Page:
At the labor level, I have had more problems in valuing myself with those who were at the same level as me, and were betting on the same thing as me, because before starting a business I have worked in other fields. In that sense, I believe that what we must do is to break down those barriers. It is not that they do not exist. But I think it can be solved by presenting yourself and talking about your project ignoring what has happened before in society. You must go over it. When a woman makes a presentation, if she has those doubts that we carry behind in the backpack of history, it is going to show in the presentation. Therefore, the best thing to do is to get rid of that backpack, which has nothing to do with us or with reality.
If we do a good job, I believe that a large majority of investors will be able to see it. There is always someone who has his or her prejudices, but I believe that at an individual level it is not something to look at. On a social level, we already enter other political concepts and so on. However, at an individual level and at a company level, you must ignore what prevents you from moving forward and look ahead.
–Apart from the pieces of advice you gave before, what would you recommend entrepreneur woman when making her project presentation?
Once we see ourselves as equals, the rest of the advice you can be given is the same for men and women. You must be capable, have clear ideas and know that not everything will go as planned. You must have a certain capacity for improvisation. But, beyond that, the most important thing is to be clear about your goal and go for it no matter what. And when someone makes a negative comment that is not going to bring you anything, the best thing to do is to ignore it.
–You told us you went into business with your partner. Have you ever lived that a possible investor preferred to speak with your partner instead of you?
Yes, I have had them, but at the lower levels. This is a factory where trucks come, and we are a relatively small team. Sometimes a truck comes, and you must move the pallet. Those are the levels where there are cases in which they don’t see you capable, and they ask you if you have a colleague who can move it, even though you can do it perfectly well. But in distribution and higher levels I don’t encounter these problems, because my attitude doesn’t allow for them.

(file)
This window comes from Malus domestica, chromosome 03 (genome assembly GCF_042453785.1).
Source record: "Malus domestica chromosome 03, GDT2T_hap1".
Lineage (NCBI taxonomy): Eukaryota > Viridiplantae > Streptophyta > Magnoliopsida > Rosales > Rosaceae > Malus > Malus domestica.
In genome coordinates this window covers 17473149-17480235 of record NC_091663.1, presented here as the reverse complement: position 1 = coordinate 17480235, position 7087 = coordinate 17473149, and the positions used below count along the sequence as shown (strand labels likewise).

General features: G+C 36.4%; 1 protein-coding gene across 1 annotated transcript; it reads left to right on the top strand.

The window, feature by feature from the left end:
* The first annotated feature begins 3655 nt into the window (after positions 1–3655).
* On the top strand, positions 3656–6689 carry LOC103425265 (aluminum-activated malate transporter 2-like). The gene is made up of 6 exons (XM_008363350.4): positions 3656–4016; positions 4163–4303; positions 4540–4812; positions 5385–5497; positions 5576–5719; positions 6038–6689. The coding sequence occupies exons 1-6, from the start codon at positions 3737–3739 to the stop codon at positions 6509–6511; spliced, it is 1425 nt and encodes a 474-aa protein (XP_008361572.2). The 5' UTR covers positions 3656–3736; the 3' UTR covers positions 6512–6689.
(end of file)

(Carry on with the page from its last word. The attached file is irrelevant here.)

–You are working in the alcoholic drink sector. This sector has always been directly connected to men, despite the current changes, has it been a problem in your daily life?
I think it’s something that has to do with my generation. I am a member of an international association called Pink Boots Society. It’s an association of women brewers that seeks to break down and narrow that gap more and more and make beer global. We work very actively and do events where we speak and introduce ourselves. Internally, we support with studies. We raise funds, and with those funds we give scholarships for women. We try to encourage more and more women to go into this.
–In your investment round with Fellow Funders, you achieved the set goal. Have you had the same success with other investment sources?
It is the first time we seek financing. Now that we are in the project, the search of new ways of financing is possible. It was the first time we tried it, and we are really happy with the results.
–Unlike other sources of financing, women are more likely to succeed than men through crowdfunding. Why do you think this is?
We tend to be very well trained. When we go to present, we have everything prepared. We are used to being judged and questioned more severely. Therefore, I think it is possible that when we are presented, it is already demonstrated that we are more than capable.